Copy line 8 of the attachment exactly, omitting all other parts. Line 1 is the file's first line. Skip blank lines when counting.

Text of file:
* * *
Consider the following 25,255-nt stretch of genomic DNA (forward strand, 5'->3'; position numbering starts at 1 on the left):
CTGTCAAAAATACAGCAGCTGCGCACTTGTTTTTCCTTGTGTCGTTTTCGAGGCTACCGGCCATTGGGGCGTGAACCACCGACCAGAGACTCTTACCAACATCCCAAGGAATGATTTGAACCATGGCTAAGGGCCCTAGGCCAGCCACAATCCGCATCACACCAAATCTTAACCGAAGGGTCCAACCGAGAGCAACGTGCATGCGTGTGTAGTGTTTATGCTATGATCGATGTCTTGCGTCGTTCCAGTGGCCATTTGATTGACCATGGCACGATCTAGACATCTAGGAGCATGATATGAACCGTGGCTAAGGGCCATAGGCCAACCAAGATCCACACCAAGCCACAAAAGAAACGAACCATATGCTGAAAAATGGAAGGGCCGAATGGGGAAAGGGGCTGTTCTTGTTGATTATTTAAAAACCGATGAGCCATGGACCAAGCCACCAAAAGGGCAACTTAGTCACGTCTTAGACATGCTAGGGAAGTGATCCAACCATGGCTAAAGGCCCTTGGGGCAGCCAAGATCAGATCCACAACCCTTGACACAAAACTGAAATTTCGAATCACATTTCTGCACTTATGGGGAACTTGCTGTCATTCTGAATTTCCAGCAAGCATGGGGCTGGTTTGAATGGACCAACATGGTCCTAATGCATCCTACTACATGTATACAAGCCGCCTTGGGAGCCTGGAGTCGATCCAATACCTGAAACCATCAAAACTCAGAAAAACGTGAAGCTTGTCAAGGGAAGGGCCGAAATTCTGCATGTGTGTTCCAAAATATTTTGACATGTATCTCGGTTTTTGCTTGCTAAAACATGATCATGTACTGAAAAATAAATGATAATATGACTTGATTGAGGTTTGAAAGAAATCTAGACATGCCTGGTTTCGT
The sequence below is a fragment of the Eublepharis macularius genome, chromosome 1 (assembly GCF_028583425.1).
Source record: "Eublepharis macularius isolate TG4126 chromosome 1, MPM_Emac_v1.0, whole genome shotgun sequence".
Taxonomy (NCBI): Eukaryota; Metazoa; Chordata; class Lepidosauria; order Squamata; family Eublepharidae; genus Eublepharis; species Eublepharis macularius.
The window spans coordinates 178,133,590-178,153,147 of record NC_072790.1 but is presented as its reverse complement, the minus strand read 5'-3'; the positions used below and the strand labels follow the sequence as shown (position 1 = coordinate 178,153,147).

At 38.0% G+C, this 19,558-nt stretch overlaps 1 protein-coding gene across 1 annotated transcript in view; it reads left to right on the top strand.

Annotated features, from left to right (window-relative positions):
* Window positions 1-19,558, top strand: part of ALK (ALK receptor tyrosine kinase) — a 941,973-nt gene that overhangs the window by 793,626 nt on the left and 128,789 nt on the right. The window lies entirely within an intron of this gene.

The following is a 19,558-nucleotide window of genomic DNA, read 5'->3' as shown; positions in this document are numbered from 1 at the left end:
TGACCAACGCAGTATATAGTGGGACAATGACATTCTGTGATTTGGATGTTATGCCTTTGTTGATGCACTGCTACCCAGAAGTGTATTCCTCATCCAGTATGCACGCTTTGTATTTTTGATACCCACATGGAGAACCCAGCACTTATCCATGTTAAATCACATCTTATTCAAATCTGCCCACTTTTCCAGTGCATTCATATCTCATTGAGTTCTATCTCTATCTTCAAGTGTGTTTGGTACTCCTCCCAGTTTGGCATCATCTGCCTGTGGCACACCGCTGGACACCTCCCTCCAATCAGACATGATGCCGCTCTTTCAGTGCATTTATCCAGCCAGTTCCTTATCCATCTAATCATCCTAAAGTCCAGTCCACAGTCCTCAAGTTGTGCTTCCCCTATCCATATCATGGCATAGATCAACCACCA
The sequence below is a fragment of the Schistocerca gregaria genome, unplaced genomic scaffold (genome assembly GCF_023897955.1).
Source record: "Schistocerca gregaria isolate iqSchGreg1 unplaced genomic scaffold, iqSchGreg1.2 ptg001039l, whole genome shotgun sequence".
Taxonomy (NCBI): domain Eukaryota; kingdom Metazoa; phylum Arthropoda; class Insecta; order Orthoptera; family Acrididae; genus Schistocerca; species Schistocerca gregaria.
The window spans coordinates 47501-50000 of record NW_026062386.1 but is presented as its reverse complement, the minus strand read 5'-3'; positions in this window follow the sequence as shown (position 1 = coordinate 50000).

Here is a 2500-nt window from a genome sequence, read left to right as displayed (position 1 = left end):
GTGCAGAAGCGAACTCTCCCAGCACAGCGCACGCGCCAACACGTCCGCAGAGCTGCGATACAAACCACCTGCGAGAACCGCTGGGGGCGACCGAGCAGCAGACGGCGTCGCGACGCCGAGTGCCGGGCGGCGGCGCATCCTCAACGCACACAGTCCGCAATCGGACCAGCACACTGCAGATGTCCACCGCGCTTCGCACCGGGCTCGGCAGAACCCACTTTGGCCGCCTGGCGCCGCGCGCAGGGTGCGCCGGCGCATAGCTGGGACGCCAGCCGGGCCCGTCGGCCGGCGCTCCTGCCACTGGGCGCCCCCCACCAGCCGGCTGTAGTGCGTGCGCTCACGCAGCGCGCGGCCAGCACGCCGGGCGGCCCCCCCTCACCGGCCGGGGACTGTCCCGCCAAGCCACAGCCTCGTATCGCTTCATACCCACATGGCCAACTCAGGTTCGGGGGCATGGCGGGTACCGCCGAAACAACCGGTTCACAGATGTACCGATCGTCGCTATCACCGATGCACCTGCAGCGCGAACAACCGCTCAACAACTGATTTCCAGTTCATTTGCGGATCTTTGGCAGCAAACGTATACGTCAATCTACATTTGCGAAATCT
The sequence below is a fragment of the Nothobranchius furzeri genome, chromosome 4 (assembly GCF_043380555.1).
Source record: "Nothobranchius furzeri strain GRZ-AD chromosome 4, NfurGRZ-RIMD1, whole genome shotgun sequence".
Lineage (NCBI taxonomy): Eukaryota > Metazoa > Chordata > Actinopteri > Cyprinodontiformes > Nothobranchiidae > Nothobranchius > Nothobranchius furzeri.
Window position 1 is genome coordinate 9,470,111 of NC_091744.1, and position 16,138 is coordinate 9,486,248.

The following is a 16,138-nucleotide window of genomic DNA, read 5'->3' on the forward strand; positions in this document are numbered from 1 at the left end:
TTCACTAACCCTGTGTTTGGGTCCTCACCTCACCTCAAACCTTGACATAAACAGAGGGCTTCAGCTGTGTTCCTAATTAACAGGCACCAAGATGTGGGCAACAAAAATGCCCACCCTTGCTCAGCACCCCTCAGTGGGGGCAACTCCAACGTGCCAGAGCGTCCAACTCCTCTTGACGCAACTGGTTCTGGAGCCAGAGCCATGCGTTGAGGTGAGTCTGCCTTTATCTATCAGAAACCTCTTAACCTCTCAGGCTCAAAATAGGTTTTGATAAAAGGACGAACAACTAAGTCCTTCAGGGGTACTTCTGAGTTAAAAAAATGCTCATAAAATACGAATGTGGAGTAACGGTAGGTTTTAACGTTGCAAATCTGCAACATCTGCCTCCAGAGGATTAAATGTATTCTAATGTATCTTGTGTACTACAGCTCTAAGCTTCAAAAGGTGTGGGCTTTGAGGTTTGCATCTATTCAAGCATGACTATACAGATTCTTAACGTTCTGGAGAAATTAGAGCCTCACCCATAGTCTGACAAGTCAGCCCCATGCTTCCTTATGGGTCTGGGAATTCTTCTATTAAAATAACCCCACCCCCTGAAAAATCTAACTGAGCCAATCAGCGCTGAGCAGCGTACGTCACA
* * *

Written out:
Annotated features, from left to right (window-relative positions):